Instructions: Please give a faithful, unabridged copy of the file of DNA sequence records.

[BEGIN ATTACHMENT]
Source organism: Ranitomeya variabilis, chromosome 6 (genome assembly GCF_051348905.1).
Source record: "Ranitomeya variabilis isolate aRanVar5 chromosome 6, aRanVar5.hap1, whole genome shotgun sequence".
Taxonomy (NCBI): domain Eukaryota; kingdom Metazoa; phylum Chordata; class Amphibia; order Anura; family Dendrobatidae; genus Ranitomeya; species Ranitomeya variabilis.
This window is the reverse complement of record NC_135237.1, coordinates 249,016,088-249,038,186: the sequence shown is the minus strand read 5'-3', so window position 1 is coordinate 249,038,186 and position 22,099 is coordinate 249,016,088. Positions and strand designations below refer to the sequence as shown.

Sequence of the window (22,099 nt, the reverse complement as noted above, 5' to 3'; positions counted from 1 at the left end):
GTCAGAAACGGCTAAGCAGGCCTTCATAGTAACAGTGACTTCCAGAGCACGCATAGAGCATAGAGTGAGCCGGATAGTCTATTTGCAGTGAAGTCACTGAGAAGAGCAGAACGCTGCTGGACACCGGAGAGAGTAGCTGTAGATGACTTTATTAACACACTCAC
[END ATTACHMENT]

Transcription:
Source organism: Ranitomeya variabilis, chromosome 6 (genome assembly GCF_051348905.1).
Source record: "Ranitomeya variabilis isolate aRanVar5 chromosome 6, aRanVar5.hap1, whole genome shotgun sequence".
Taxonomy (NCBI): domain Eukaryota; kingdom Metazoa; phylum Chordata; class Amphibia; order Anura; family Dendrobatidae; genus Ranitomeya; species Ranitomeya variabilis.
This window is the reverse complement of record NC_135237.1, coordinates 249,016,088-249,038,186: the sequence shown is the minus strand read 5'-3', so window position 1 is coordinate 249,038,186 and position 22,099 is coordinate 249,016,088. Positions and strand designations below refer to the sequence as shown.

Sequence of the window (22,099 nt, the reverse complement as noted above, 5' to 3'; positions counted from 1 at the left end):
GTCAGAAACGGCTAAGCAGGCCTTCATAGTAACAGTGACTTCCAGAGCACGCATAGAGCATAGAGTGAGCCGGATAGTCTATTTGCAGTGAAGTCACTGAGAAGAGCAGAACGCTGCTGGACACCGGAGAGAGTAGCTGTAGATGACTTTATTAACACACTCAC